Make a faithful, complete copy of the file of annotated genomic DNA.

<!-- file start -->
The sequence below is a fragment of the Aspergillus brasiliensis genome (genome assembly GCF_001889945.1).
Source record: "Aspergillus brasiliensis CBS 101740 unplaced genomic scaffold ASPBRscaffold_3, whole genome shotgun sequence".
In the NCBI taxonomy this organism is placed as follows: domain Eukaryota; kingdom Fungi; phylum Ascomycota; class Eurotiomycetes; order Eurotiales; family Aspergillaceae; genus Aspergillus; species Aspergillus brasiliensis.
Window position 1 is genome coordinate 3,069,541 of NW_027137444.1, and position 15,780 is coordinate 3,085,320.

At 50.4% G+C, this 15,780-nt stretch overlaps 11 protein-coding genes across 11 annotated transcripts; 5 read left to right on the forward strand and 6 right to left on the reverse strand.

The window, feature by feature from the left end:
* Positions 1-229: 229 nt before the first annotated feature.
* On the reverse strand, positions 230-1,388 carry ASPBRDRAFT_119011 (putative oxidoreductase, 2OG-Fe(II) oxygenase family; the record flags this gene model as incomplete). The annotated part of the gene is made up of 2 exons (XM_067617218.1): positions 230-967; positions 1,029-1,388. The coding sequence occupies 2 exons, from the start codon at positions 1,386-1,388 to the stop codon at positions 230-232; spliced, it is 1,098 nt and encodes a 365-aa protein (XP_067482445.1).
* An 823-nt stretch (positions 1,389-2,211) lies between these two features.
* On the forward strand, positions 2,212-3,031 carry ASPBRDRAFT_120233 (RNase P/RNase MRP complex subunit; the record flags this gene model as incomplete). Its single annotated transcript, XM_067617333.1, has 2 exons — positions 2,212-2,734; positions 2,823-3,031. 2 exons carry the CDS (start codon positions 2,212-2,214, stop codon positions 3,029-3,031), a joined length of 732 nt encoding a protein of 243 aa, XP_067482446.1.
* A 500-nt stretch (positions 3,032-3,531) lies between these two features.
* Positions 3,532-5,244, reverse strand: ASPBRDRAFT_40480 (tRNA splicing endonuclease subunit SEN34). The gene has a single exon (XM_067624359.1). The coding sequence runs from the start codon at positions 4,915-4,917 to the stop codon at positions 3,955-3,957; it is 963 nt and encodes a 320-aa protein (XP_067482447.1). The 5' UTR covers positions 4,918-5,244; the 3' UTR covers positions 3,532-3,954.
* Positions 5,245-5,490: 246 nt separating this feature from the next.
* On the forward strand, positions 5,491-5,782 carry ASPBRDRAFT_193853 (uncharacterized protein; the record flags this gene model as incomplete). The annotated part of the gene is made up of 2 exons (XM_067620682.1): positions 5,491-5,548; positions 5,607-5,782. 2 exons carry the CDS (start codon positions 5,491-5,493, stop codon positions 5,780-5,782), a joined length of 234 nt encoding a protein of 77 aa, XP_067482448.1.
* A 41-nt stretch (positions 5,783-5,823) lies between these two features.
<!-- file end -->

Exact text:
The sequence below is a fragment of the Aspergillus brasiliensis genome (genome assembly GCF_001889945.1).
Source record: "Aspergillus brasiliensis CBS 101740 unplaced genomic scaffold ASPBRscaffold_3, whole genome shotgun sequence".
In the NCBI taxonomy this organism is placed as follows: domain Eukaryota; kingdom Fungi; phylum Ascomycota; class Eurotiomycetes; order Eurotiales; family Aspergillaceae; genus Aspergillus; species Aspergillus brasiliensis.
Window position 1 is genome coordinate 3,069,541 of NW_027137444.1, and position 15,780 is coordinate 3,085,320.

At 50.4% G+C, this 15,780-nt stretch overlaps 11 protein-coding genes across 11 annotated transcripts; 5 read left to right on the forward strand and 6 right to left on the reverse strand.

The window, feature by feature from the left end:
* Positions 1-229: 229 nt before the first annotated feature.
* On the reverse strand, positions 230-1,388 carry ASPBRDRAFT_119011 (putative oxidoreductase, 2OG-Fe(II) oxygenase family; the record flags this gene model as incomplete). The annotated part of the gene is made up of 2 exons (XM_067617218.1): positions 230-967; positions 1,029-1,388. The coding sequence occupies 2 exons, from the start codon at positions 1,386-1,388 to the stop codon at positions 230-232; spliced, it is 1,098 nt and encodes a 365-aa protein (XP_067482445.1).
* An 823-nt stretch (positions 1,389-2,211) lies between these two features.
* On the forward strand, positions 2,212-3,031 carry ASPBRDRAFT_120233 (RNase P/RNase MRP complex subunit; the record flags this gene model as incomplete). Its single annotated transcript, XM_067617333.1, has 2 exons — positions 2,212-2,734; positions 2,823-3,031. 2 exons carry the CDS (start codon positions 2,212-2,214, stop codon positions 3,029-3,031), a joined length of 732 nt encoding a protein of 243 aa, XP_067482446.1.
* A 500-nt stretch (positions 3,032-3,531) lies between these two features.
* Positions 3,532-5,244, reverse strand: ASPBRDRAFT_40480 (tRNA splicing endonuclease subunit SEN34). The gene has a single exon (XM_067624359.1). The coding sequence runs from the start codon at positions 4,915-4,917 to the stop codon at positions 3,955-3,957; it is 963 nt and encodes a 320-aa protein (XP_067482447.1). The 5' UTR covers positions 4,918-5,244; the 3' UTR covers positions 3,532-3,954.
* Positions 5,245-5,490: 246 nt separating this feature from the next.
* On the forward strand, positions 5,491-5,782 carry ASPBRDRAFT_193853 (uncharacterized protein; the record flags this gene model as incomplete). The annotated part of the gene is made up of 2 exons (XM_067620682.1): positions 5,491-5,548; positions 5,607-5,782. 2 exons carry the CDS (start codon positions 5,491-5,493, stop codon positions 5,780-5,782), a joined length of 234 nt encoding a protein of 77 aa, XP_067482448.1.
* A 41-nt stretch (positions 5,783-5,823) lies between these two features.